• Agriculture training integrated directly into educational and leadership programs  

  • Students have access to a more diverse diet, improved food security for their families, and are equipped with modern farming skills and knowledge that will sustain them for years to come  



  • Students developed entrepreneurial and financial literacy skills. 


WE Charity’s five-pillar development model empowers communities to break the cycle of poverty over, on average, a period of five to seven years of construction and local skill-capacity building, with a goal of long-term sustainability. Projects are focused on education, clean water, health care, food security and economic empowerment.  


This holistic model starts with education, usually building schools or school rooms (including classrooms, libraries, kitchens, teachers’ accommodations, and school offices), that are then supported by other infrastructure needs key to breaking the cycle of poverty.  


Building new schools or school rooms (or renovating existing structures where possible) are not the only inputs into the five-pillar development model. To date, WE Charity has built or renovated over 850 schools or school rooms in rural Kenya. Each school room is furnished with the necessary supplies, such as desks and chairs, libraries with books, and other essential items for teachers’ offices and accommodations. Funds are also allocated to critical program needs that ensure quality services are delivered. For example, teachers must be trained and housed, students need healthy meals, and health care facilities (training and supplies) are necessary to look after the health needs of both faculty and students.   


This model and needs extend to all the pillars, such as training for those maintaining water projects; education of community and family leaders on agriculture and healthy food; recruitment, training, and housing of medical staff; and the cost of economically empowering the women of the communities to ensure the development model is financially self-sustainable.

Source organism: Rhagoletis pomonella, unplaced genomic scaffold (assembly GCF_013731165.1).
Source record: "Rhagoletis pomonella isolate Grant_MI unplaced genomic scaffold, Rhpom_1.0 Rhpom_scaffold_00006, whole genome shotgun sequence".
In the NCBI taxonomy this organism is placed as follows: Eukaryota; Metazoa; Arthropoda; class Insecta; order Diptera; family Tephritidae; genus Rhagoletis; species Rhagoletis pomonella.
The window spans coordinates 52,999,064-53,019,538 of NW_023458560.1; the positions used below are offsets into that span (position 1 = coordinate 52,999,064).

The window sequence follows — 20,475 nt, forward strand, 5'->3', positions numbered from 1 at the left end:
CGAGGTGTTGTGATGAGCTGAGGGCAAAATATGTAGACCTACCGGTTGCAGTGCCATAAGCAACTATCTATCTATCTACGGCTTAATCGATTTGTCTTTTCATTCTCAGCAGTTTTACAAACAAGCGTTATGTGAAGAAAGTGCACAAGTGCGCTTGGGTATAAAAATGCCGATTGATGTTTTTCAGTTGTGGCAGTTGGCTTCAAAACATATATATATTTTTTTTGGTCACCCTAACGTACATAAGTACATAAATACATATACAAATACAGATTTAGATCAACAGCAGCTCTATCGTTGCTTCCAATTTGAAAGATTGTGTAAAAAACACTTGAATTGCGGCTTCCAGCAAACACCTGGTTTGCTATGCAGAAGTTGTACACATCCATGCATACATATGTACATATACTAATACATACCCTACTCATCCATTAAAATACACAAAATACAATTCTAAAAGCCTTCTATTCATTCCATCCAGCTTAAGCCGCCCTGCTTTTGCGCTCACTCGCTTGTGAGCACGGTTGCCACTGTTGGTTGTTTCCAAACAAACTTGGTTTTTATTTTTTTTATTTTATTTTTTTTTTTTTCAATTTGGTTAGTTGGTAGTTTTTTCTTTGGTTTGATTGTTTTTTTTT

Primary school rooms and regional high school rooms may include the following: a classroom, a library, teachers’ accommodations, an administrative office, a science lab, a student dormitory or a school kitchen, which are all key elements of our education programs. All educational infrastructure is designed for the best learning of students. 


WE Charity’s records and finances have been reviewed annually by independent auditors, and WE Charity has undergone a special review for its international activities from a respected forensic auditor, confirming that WE Charity operates with the highest financial integrity.    


The following photos each document a unique school or school room used for educational purposes which was constructed or renovated by WE Charity. Most of the buildings are stand-alone, while some school rooms are adjoining, in multi-room structures (where indicated).   


Renovations (where indicated) may often include structural and foundation repairs, walling and floor rebuilding or repairs, roof rebuilding or repairs and the provision of important educational infrastructure including desks, chairs, and blackboards to ensure a conducive environment for children to learn. Learn more about renovations to education facilities, here.